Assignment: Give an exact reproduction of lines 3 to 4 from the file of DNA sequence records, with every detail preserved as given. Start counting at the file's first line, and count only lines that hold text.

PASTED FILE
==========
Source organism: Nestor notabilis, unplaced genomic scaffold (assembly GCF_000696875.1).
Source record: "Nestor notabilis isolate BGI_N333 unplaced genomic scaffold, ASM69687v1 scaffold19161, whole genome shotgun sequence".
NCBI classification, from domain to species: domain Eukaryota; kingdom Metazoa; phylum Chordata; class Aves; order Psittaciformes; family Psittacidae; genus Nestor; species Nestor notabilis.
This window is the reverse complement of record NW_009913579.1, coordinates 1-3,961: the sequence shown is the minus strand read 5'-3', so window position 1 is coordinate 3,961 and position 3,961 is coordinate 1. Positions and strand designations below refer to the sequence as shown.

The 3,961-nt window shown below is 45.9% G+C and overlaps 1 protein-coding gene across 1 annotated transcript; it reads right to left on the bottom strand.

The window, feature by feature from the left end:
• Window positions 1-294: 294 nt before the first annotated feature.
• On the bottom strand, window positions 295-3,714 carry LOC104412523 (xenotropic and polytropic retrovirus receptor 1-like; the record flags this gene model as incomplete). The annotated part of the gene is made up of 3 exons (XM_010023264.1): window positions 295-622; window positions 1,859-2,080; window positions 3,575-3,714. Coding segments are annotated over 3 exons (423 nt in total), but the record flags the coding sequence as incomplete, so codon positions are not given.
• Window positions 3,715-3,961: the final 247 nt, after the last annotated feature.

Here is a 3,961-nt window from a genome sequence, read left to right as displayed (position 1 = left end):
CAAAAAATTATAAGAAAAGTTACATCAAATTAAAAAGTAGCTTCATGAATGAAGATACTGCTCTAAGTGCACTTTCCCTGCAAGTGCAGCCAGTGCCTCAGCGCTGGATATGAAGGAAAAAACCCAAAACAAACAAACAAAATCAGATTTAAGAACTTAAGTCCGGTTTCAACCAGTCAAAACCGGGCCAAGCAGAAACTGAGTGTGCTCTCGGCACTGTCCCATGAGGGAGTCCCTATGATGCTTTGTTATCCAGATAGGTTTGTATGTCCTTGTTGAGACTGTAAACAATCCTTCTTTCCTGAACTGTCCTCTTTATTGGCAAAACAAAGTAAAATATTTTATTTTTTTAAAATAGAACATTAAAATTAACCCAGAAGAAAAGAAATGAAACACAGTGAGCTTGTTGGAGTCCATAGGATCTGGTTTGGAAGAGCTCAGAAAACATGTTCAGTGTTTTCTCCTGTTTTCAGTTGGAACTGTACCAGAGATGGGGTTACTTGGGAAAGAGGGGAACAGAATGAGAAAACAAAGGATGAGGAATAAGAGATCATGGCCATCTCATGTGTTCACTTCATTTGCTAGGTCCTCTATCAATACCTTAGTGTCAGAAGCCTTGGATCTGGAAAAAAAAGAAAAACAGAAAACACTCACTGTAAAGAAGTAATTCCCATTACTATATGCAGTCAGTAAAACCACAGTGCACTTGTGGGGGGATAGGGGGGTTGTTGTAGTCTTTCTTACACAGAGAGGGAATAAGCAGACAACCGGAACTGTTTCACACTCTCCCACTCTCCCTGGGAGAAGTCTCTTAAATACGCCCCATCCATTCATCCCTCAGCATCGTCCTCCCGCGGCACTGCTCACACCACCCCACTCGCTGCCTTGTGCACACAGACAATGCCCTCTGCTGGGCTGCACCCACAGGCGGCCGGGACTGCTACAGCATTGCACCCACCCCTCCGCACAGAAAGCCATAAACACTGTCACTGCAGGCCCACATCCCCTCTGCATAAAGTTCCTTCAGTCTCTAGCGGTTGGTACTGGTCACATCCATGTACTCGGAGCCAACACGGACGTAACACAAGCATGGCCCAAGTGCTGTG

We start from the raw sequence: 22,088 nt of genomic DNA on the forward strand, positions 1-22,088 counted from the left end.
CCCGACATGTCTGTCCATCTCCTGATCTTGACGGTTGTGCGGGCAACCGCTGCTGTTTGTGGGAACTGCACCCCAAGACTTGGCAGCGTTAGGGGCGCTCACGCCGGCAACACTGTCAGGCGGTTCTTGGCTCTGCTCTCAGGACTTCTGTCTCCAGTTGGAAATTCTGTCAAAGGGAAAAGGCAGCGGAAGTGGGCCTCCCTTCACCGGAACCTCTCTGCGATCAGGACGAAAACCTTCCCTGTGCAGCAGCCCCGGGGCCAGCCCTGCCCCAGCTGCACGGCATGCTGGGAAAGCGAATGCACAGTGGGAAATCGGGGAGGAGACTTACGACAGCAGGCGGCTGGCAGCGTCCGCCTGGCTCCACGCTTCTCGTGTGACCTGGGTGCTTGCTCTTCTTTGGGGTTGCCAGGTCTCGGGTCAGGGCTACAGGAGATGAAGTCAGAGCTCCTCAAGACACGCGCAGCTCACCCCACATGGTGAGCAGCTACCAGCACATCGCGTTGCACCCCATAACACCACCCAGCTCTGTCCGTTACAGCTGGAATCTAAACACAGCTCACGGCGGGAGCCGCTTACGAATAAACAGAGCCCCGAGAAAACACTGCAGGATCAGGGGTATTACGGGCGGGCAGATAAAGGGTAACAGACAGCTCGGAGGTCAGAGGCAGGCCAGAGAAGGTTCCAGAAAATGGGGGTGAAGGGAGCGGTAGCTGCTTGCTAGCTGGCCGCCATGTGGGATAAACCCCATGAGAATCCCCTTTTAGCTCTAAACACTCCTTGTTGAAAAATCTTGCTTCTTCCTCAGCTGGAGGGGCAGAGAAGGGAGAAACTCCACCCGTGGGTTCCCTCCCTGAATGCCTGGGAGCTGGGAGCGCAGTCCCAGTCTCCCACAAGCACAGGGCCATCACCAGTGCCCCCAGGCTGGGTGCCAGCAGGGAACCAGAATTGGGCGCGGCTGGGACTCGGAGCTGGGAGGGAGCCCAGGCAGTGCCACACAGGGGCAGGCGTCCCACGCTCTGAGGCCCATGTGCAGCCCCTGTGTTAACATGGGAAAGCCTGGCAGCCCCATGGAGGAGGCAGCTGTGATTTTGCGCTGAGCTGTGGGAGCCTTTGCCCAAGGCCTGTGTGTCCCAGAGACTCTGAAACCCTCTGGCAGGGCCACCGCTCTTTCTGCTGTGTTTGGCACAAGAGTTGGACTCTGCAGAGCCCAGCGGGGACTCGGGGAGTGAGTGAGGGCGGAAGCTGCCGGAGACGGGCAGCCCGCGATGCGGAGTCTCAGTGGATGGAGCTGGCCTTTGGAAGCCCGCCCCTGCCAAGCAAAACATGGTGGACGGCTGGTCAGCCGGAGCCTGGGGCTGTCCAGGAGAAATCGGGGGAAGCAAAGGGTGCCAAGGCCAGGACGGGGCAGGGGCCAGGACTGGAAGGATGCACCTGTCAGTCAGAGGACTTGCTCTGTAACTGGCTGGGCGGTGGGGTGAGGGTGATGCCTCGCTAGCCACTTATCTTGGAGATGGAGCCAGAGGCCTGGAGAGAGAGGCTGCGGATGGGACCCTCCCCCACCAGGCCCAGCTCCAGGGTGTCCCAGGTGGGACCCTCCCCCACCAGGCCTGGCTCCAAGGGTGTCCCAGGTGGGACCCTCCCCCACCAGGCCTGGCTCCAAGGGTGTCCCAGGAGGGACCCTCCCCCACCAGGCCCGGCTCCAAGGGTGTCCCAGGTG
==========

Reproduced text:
NCBI classification, from domain to species: domain Eukaryota; kingdom Metazoa; phylum Chordata; class Aves; order Psittaciformes; family Psittacidae; genus Nestor; species Nestor notabilis.
This window is the reverse complement of record NW_009913579.1, coordinates 1-3,961: the sequence shown is the minus strand read 5'-3', so window position 1 is coordinate 3,961 and position 3,961 is coordinate 1. Positions and strand designations below refer to the sequence as shown.